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In response to the questions put to her by Venezuelan filmmaker José Antonio Pantin, Gego remarks on the origin of her art and the processes it involves, focusing specifically on her three-dimensional work. She states that her works have been produced from a “structural mentality,” which as she clarifies, is a gift not devoid of emotion. It is in that mentality, along with her hands and eyes, in which the origin of her work lies. On that basis, hers is an operation “at the service of the act of making.” Regarding her three-dimensional work, Gego expresses her desire to project the “transparency of volume” in order to be able to appreciate it from an array of perspectives.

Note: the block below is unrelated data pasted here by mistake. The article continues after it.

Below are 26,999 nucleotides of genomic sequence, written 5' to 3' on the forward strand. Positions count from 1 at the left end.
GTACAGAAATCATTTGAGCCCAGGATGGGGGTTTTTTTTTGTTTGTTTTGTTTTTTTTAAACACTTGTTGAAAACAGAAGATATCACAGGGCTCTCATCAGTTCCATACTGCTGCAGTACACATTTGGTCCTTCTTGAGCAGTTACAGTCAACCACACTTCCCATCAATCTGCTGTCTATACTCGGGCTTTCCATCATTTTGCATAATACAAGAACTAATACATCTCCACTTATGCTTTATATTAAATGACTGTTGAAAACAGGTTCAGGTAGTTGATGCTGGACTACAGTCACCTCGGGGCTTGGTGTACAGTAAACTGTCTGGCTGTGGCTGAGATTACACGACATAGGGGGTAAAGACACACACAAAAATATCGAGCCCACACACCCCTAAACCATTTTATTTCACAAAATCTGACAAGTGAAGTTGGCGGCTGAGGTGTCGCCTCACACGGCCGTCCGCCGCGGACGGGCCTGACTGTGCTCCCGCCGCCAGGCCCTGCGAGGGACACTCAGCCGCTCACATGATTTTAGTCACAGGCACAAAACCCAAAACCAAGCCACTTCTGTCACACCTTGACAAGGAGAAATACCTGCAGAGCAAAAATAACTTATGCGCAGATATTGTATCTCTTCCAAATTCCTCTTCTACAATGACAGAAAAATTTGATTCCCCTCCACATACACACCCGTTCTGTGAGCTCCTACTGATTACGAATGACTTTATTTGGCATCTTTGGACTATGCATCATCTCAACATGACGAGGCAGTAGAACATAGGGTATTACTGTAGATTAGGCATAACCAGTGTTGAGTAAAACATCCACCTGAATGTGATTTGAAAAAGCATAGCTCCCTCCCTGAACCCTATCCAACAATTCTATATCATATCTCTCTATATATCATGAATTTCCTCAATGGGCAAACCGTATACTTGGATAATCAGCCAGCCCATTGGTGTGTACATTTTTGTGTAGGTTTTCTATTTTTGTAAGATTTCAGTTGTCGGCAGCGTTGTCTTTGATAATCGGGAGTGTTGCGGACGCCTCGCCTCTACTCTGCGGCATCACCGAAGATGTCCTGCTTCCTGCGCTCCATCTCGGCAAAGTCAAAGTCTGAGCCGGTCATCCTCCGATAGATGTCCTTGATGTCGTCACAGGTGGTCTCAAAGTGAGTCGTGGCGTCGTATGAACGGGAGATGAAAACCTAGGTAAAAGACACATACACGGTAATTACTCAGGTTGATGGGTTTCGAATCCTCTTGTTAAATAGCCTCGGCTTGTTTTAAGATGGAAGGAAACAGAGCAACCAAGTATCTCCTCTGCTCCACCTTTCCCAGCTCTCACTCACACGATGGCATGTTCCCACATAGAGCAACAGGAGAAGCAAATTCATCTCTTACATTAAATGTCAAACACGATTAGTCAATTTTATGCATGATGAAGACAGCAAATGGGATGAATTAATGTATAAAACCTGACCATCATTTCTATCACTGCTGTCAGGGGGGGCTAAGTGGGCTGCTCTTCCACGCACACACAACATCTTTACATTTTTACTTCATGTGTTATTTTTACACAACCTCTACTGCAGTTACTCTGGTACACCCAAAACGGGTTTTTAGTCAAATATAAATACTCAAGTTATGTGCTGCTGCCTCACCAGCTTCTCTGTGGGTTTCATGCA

This document is one of the transcriptions of filmed encounters between Gego (Gertrud Goldschmidt, 1912–1994), a Venezuelan artist of German origin, and José Antonio Pantin, a Venezuelan filmmaker; the encounters took place in 1981. The origin of the transcriptions is a project organized by the Galería de Arte Nacional (GAN) of Caracas that same year whose aim was to document the careers of major Venezuelan visual artists in the audiovisual medium. Though the project did not prosper, the transcriptions of a questionnaire and of two interviews were in the artist’s archives, now housed at the Fundación Gego in Caracas, and available to researchers and specialists for consultation. In 2001, in the context of the exhibition Gego, 1955–1990 at the Museo de Bellas Artes, some of the audio and visual material produced by these encounters was salvaged for a documentary that Pantin directed entitled 10 minutos con Gego [10 Minutes With Gego]. This document contains only Gego’s typed and signed responses to Pantin’s questions. In them, Gego expands on the modalities and phases of her artistic creation, that is, ideas that she had formulated in earlier texts. This enriches the vision of Gego’s creative process and of what she was after, especially in her three-dimensional work. Regarding that work, Gego furthers the ideas expressed in her undated text “Escultura,” stating that the focal point of her artistic search is “transparency.” Indeed, in this lies the most defiant and singular element of her three-dimensional work insofar as transparency is antithetical to traditional sculpture as a genre. In this document, Gego sheds light on a key component of her creative process when she affirms that the origin of her work lies in her senses and her emotions; in other words, it is intuitive, which when harnessed by the gesture and sensibility born of an innate “gift,” give shape to structural work. Gego reaffirms the sense of freedom and chance that her work contains despite her use of geometry, technique, and rigor.This document is reproduced in María Elena Huizi and Josefina Manrique (organizers): Sabiduras y otros textos de Gego / Sabiduras and Other Texts by Gego (Houston: International Center for the Arts of the Americas, The Museum of Fine Arts, Houston; and the Fundación Gego, 2005), under the title “No sé de dónde viene,” [I don’t know where it comes from], taken from the first phrase that the artist wrote in this text.